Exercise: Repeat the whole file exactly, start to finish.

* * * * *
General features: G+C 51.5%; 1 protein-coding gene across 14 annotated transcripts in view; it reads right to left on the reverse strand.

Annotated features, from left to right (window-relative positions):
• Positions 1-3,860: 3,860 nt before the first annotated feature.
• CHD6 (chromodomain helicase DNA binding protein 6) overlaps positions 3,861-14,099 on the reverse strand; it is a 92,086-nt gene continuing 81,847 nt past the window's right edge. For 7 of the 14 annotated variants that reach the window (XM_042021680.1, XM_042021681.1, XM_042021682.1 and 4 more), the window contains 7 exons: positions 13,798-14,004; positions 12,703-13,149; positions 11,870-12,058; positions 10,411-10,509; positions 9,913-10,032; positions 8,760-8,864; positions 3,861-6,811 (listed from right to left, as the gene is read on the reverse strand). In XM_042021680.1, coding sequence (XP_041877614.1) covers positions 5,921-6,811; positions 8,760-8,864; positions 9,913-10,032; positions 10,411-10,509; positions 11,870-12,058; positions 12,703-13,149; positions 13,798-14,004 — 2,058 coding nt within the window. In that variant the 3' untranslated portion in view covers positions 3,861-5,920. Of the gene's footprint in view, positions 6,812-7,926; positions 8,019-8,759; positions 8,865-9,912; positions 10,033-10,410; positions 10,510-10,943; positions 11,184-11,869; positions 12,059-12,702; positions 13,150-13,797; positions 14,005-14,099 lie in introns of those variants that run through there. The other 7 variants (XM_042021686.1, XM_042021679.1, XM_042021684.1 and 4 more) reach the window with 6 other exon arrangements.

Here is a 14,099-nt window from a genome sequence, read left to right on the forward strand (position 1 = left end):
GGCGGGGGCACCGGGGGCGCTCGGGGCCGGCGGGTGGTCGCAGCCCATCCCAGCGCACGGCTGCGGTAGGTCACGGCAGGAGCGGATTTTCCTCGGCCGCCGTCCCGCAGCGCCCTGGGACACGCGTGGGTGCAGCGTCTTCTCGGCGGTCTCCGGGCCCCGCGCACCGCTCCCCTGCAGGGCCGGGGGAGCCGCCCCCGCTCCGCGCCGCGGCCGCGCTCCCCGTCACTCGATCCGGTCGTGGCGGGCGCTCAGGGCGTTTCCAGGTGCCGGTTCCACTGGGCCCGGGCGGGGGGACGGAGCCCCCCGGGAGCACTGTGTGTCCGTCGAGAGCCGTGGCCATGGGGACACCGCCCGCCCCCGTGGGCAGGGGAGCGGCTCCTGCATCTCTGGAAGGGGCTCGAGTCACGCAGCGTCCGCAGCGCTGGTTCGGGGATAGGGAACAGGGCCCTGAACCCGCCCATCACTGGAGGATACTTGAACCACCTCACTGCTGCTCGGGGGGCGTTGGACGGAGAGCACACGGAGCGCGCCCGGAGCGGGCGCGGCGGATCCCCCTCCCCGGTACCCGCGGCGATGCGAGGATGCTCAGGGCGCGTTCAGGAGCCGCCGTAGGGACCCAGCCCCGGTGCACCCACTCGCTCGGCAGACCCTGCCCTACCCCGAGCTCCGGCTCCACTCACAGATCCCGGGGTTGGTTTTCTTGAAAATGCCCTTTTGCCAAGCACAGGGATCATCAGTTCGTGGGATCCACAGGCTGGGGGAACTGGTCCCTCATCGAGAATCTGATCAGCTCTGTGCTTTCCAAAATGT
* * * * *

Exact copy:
General features: G+C 51.5%; 1 protein-coding gene across 14 annotated transcripts in view; it reads right to left on the reverse strand.

Annotated features, from left to right (window-relative positions):
• Positions 1-3,860: 3,860 nt before the first annotated feature.
• CHD6 (chromodomain helicase DNA binding protein 6) overlaps positions 3,861-14,099 on the reverse strand; it is a 92,086-nt gene continuing 81,847 nt past the window's right edge. For 7 of the 14 annotated variants that reach the window (XM_042021680.1, XM_042021681.1, XM_042021682.1 and 4 more), the window contains 7 exons: positions 13,798-14,004; positions 12,703-13,149; positions 11,870-12,058; positions 10,411-10,509; positions 9,913-10,032; positions 8,760-8,864; positions 3,861-6,811 (listed from right to left, as the gene is read on the reverse strand). In XM_042021680.1, coding sequence (XP_041877614.1) covers positions 5,921-6,811; positions 8,760-8,864; positions 9,913-10,032; positions 10,411-10,509; positions 11,870-12,058; positions 12,703-13,149; positions 13,798-14,004 — 2,058 coding nt within the window. In that variant the 3' untranslated portion in view covers positions 3,861-5,920. Of the gene's footprint in view, positions 6,812-7,926; positions 8,019-8,759; positions 8,865-9,912; positions 10,033-10,410; positions 10,510-10,943; positions 11,184-11,869; positions 12,059-12,702; positions 13,150-13,797; positions 14,005-14,099 lie in introns of those variants that run through there. The other 7 variants (XM_042021686.1, XM_042021679.1, XM_042021684.1 and 4 more) reach the window with 6 other exon arrangements.

Here is a 14,099-nt window from a genome sequence, read left to right on the forward strand (position 1 = left end):
GGCGGGGGCACCGGGGGCGCTCGGGGCCGGCGGGTGGTCGCAGCCCATCCCAGCGCACGGCTGCGGTAGGTCACGGCAGGAGCGGATTTTCCTCGGCCGCCGTCCCGCAGCGCCCTGGGACACGCGTGGGTGCAGCGTCTTCTCGGCGGTCTCCGGGCCCCGCGCACCGCTCCCCTGCAGGGCCGGGGGAGCCGCCCCCGCTCCGCGCCGCGGCCGCGCTCCCCGTCACTCGATCCGGTCGTGGCGGGCGCTCAGGGCGTTTCCAGGTGCCGGTTCCACTGGGCCCGGGCGGGGGGACGGAGCCCCCCGGGAGCACTGTGTGTCCGTCGAGAGCCGTGGCCATGGGGACACCGCCCGCCCCCGTGGGCAGGGGAGCGGCTCCTGCATCTCTGGAAGGGGCTCGAGTCACGCAGCGTCCGCAGCGCTGGTTCGGGGATAGGGAACAGGGCCCTGAACCCGCCCATCACTGGAGGATACTTGAACCACCTCACTGCTGCTCGGGGGGCGTTGGACGGAGAGCACACGGAGCGCGCCCGGAGCGGGCGCGGCGGATCCCCCTCCCCGGTACCCGCGGCGATGCGAGGATGCTCAGGGCGCGTTCAGGAGCCGCCGTAGGGACCCAGCCCCGGTGCACCCACTCGCTCGGCAGACCCTGCCCTACCCCGAGCTCCGGCTCCACTCACAGATCCCGGGGTTGGTTTTCTTGAAAATGCCCTTTTGCCAAGCACAGGGATCATCAGTTCGTGGGATCCACAGGCTGGGGGAACTGGTCCCTCATCGAGAATCTGATCAGCTCTGTGCTTTCCAAAATGT